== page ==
ingredients listed in paragraph (B) of this section.

Link to comment
Share on other sites

Well, as a matter of fact, they shall contain fennel, apparently it's the law. From the FDA web site:

TITLE 9--ANIMALS AND ANIMAL PRODUCTS

CHAPTER III--FOOD SAFETY AND INSPECTION SERVICE, DEPARTMENT OF

AGRICULTURE

PART 319--DEFINITIONS AND STANDARDS OF IDENTITY OR COMPOSITION--Table of Contents

Subpart E--Sausage Generally: Fresh Sausage

Sec. 319.145 Italian sausage products.

(a) Italian sausage products are cured or uncured sausages

containing at least 85 percent meat, or combination of meat and fat,

with the total fat content constituting not more than 35 percent of the

finished product. Such products shall be prepared in accordance with the

provisions of paragraph (a) (1), (2) or (3) of this section, and shall

contain salt, pepper, and either fennel or anise, or a combination of

fennel and anise. Such products may contain any or all of the optional

ingredients listed in paragraph ( :D of this section.

Does this mean Vace's is breaking the law? :P If so, I'm glad! I just made a ragu last night that called for Italian sausage and when I removed the meat from the casing, I saw no seeds.

Link to comment
Share on other sites

You can fend fennel and non-fennel Italian sausage at an amazing little Italian deli in the Triangle section of Wheaton called Marchones. They also make fresh Zeppoli pastries for St. Joseph's day, which is coming up mid-March. Ah, my little New England heart warms to them! I have never seen them before outside my native Rhode Island, which is crawling with Italian immigrants....

Link to comment
Share on other sites

You can fend fennel and non-fennel Italian sausage at an amazing little Italian deli in the Triangle section of Wheaton called Marchones. They also make fresh Zeppoli pastries for St. Joseph's day, which is coming up mid-March. Ah, my little New England heart warms to them! I have never seen them before outside my native Rhode Island, which is crawling with Italian immigrants....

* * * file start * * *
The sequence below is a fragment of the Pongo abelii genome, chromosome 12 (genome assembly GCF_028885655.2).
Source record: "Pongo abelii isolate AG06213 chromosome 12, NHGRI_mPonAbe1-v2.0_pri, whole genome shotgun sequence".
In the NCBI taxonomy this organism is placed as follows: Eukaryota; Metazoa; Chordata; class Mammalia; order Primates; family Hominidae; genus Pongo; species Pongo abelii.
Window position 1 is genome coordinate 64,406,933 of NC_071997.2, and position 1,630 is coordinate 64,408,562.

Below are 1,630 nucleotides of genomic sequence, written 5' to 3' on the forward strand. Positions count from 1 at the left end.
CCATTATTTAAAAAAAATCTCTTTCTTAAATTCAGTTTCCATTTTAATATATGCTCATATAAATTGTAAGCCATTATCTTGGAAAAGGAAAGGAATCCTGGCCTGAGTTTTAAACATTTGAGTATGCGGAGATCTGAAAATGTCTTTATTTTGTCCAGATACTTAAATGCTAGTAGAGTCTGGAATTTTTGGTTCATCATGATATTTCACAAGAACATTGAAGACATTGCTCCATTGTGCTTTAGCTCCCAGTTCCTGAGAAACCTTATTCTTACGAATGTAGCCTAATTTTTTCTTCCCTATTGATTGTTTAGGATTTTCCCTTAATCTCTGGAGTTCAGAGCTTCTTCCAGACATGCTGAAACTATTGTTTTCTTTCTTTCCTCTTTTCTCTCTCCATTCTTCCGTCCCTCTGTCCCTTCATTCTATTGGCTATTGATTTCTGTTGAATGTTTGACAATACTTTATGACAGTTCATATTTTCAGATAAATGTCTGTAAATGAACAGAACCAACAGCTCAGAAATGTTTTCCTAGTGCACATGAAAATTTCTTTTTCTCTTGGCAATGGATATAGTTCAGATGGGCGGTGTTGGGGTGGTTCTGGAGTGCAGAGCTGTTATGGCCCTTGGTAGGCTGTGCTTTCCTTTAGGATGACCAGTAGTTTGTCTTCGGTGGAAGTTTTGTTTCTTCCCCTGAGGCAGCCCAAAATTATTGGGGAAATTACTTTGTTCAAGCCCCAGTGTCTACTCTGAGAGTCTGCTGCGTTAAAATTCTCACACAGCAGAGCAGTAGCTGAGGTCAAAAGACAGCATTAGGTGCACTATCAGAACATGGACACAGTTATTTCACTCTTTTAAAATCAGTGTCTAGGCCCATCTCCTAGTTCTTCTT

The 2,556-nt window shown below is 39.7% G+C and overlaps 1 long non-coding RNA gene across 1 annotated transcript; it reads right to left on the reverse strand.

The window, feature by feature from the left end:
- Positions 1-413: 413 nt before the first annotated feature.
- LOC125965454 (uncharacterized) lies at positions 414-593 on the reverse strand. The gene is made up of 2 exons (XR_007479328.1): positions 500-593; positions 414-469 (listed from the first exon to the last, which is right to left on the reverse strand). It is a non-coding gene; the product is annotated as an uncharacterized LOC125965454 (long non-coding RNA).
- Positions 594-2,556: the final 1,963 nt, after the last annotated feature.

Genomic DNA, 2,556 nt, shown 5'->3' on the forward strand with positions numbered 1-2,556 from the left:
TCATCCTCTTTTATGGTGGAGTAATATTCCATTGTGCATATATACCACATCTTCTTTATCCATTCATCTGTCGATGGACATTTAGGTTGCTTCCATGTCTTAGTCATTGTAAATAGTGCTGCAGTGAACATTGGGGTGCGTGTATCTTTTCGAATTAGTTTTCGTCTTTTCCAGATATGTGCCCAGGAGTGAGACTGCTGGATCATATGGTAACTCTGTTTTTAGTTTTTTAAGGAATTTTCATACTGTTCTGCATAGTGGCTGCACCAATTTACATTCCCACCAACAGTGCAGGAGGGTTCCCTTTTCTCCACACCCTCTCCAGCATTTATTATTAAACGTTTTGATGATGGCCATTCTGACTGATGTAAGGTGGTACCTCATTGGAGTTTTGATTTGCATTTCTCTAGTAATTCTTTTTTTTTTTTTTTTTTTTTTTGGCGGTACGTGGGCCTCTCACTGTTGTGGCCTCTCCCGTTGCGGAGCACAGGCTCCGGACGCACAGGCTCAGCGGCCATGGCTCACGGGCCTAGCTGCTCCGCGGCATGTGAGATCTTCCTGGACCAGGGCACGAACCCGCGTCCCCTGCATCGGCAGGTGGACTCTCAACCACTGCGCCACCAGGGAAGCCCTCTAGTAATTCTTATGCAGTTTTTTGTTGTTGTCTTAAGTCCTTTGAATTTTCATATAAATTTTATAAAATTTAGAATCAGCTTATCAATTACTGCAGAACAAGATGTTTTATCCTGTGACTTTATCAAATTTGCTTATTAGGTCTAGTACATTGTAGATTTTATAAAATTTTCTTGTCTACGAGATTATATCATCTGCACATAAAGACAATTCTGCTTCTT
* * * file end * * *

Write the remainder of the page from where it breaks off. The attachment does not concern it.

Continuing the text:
for what its worth, we used to get zeppolis (and cannolis) for St. Joseph's day on Long Island.

Link to comment
Share on other sites

FWIW, I didn't detect much if any fennel in the Whole Foods mild Italian sausages we bought the other day, but they were also so damned lean (and consequently feeble on flavor) that I didn't go in for seconds.

Pork in general has been entirely too lean in recent years; we've completely abandoned buying roasts and chops from supermarkets after a string of disappointments, instead heading to independent butchers who understand when you ask them for cuts with enough fat to still have flavor and texture.

Link to comment
Share on other sites

FWIW, I didn't detect much if any fennel in the Whole Foods mild Italian sausages we bought the other day, but they were also so damned lean (and consequently feeble on flavor) that I didn't go in for seconds.

Pork in general has been entirely too lean in recent years; we've completely abandoned buying roasts and chops from supermarkets after a string of disappointments, instead heading to independent butchers who understand when you ask them for cuts with enough fat to still have flavor and texture.

How do you spell the sound you make when coughing to get attention?

You meant to add small family farms that sell at farmers' markets, too, right?

(Regarding WFM, the company always lists its ingredients and I believe I've seen a new recipe lately that omits fennel in the sweet version. Can't say for sure since I usually buy mine from farmers.)

Link to comment
Share on other sites

You meant to add small family farms that sell at farmers' markets, too, right?